1930

1930 Census Data

One of my first discoveries about John (Jack) Haggerty was that he appears on the Coal Miners Memorial website established by Raymond A. Washlaski (http://patheoldminer.rootsweb.ancestry.com/hannastown.html).  In this “tribute to the coal miners that mined the bituminous coal seams of the Crabtree Mines, Crabtree, Unity & Salem Townships, Westmoreland County, Pennsylvania, USA,” Jack Haggerty is listed as a miner and as the Treasurer of United Mine Workers of America Local #5760, c. 1933, Jamison #4 Mine, Westmoreland Co., PA.

 

Mary Kellington writes compellingly about this period in Crabtree and its effects on the whole family: “with [my father’s] labor union activity [and] our Sunday night gatherings at Uncle Mike’s house to listen to various priests expounding ‘economic justice’ for the working man (including Pope Leo XIII’s encyclical ‘Rerum Novarum’) we became ‘political’ and well informed very early in life.”  Mary says the family was also keenly aware of the educational politics of the day: many people in Crabtree had to contend with the financial impossibility of continuously funding a Catholic school in town without government subsidies, yet did not want subsidization at the price of governmental intrusion in the administration of “Catholic and other church schools.”  Many—if not most—people in Crabtree were Catholic (the Irish, Italians, the Slovaks, and so on), the notable exceptions being the English, the Welsh, and the African Americans.  The latter group had an A.M.E. church in town.

 

The last available US census data is for 1930.  John Haggerty, 46, says his age at first marriage was 30, which means he was married in 1914.  He is working as a machinist (“coal mine work”) and living with his wife Winifred (age 40) and their children: Mary 16, John 14–their ages are inverted on the census form–and Winifred 9.  Also living with the family is Thomas Frain Sr., age 80, retired, and still an “alien,” that is, not a naturalized citizen.  Thomas Jr. (single, age 45), is living with them as well and is doing “labor at Tiples,” which designates the tipples part of the mining operation.  In a conversation at the De Luca general store in Crabtree, with Frank and Louis De Luca and Rugo (Rudolph) Mangini, Rugo reported merrily that Thomas Jr. was quite a drinker and a cut-up: a bald man who never wore a hat, he was remembered as saying, in his Liverpoodlian accent, “It’s a good thing the bloody cows don’t fly!”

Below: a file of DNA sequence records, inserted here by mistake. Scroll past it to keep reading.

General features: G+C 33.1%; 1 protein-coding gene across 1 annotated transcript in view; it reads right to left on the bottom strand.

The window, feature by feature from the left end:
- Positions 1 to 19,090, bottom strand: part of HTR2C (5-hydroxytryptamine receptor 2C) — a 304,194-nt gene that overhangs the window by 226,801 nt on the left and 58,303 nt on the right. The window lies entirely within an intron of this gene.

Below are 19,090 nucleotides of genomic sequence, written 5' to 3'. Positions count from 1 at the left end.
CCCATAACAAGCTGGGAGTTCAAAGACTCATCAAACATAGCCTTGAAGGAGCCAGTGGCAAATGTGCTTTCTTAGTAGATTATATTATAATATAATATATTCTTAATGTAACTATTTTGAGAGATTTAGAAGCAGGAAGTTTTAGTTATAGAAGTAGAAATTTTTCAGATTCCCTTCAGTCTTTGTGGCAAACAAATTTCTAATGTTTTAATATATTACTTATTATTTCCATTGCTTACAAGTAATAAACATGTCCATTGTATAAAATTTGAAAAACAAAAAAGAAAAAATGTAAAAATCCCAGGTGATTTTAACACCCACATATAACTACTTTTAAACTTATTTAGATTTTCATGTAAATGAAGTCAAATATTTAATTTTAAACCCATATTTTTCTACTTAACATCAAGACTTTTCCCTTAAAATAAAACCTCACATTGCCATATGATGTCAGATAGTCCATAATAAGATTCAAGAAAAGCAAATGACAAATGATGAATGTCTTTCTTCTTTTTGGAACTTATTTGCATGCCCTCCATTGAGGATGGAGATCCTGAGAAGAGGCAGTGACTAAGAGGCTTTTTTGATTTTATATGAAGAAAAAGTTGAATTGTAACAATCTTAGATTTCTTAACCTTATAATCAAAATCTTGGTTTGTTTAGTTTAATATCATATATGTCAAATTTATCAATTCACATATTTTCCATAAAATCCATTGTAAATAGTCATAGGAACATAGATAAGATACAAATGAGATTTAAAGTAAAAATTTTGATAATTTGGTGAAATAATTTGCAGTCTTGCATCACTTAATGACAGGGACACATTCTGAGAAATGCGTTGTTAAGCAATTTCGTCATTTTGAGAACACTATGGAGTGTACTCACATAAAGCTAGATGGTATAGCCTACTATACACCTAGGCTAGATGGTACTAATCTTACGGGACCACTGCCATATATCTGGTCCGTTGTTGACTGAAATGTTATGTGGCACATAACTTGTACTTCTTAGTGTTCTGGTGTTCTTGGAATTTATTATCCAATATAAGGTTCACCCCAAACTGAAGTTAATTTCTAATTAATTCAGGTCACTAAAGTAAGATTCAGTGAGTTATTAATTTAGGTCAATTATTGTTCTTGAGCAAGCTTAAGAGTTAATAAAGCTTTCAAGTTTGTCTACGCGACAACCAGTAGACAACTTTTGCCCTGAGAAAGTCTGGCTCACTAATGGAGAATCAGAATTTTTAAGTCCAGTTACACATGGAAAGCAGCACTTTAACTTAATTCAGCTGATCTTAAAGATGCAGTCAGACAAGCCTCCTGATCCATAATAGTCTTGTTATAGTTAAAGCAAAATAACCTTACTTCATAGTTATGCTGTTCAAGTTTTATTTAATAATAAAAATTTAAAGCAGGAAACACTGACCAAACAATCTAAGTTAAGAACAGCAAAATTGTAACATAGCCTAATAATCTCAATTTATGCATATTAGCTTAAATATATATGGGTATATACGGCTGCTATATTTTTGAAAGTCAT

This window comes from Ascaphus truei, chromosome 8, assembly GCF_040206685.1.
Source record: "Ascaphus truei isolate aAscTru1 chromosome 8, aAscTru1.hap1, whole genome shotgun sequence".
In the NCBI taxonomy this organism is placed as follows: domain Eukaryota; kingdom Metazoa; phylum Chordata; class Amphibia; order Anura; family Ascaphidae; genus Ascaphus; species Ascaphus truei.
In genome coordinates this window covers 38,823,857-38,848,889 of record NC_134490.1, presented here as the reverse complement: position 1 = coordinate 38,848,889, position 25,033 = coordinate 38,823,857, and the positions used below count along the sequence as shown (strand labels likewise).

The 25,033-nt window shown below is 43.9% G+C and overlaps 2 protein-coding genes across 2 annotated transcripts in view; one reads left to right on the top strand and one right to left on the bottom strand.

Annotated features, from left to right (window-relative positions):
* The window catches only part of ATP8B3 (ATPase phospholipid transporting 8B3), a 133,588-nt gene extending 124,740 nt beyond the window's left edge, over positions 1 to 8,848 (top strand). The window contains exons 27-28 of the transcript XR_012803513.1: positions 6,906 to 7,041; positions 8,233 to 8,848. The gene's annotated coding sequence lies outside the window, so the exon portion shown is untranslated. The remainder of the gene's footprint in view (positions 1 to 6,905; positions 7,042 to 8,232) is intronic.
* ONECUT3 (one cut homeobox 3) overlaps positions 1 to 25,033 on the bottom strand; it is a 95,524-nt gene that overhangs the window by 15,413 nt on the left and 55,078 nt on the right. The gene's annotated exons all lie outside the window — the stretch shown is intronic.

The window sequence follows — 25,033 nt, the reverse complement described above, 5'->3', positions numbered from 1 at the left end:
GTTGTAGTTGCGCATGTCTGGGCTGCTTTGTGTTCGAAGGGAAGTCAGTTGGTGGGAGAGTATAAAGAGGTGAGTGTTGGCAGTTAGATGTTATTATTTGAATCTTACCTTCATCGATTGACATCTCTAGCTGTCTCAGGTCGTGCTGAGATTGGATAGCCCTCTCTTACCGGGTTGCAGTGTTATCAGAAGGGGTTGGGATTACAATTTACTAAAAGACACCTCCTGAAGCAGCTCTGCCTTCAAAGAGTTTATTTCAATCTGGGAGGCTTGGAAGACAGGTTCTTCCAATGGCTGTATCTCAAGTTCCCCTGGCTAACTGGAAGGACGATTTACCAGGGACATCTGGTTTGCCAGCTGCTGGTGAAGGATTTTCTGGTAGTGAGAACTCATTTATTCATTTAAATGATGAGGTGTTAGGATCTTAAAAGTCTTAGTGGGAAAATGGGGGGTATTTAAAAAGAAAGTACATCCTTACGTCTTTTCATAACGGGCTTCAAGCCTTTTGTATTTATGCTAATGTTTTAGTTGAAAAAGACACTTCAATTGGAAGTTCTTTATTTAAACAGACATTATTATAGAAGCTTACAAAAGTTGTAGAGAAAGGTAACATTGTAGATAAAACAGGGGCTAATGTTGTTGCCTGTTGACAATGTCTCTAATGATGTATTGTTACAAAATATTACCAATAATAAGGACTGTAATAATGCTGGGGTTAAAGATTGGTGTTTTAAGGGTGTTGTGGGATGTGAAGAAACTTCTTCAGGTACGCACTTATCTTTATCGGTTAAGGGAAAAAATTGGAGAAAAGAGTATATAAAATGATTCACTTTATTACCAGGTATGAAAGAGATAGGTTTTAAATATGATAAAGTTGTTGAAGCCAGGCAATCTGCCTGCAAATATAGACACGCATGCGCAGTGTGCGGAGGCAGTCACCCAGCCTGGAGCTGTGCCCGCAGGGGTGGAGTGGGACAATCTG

The 1930 census lists Michael Haggerty as “Mike Hackerty,” working as an engineer for the Keystone [Coal] Co.  Michael, 53, lists his age at first marriage as 27.  He is still living with his sisters Elizabeth Haggerty 66 and Kathryn McCann 51.  Katie, who is working at the Crabtree Post Office, lists her age at first marriage as 21.  Also living with Michael Haggerty are his children Margaret 20, Mary 17, and Thomas 14.  Michael Haggerty’s brother-in-law, James Frain (single, age 35, a miner), is a lodger in his house.  There is no mention of Michael’s son James, who would have been 21.  By this time, James/Father Donald is undoubtedly living at St. Vincent’s Seminary in Latrobe.

 

By 1930 Julia Haggerty, wife of James P., is widowed (age 60) and living in Crabtree with her children James 35, Joseph 21, Catherine N. 19, Anna P. 16, Celia 22, and her grandson Edward 1.  Next door (probably in a duplex) are Julia’s son William Haggerty 31, his wife Catherine 28, and their children James 7, William 5, Hugh 2, and Josephine 6 months, as well as Celia Sobota 20, William’s sister-in-law, whose parents were born in Czechoslovakia.  William must be married to Catherine Sobota, a sign that in 1920 or so it was becoming acceptable to marry across ethnic lines.

 

The 1930 census shows Hugh Haggerty living in McAdoo with his wife Cecelia and Cecelia’s daughter (Hugh’s “niece”) Theresa Mingo.

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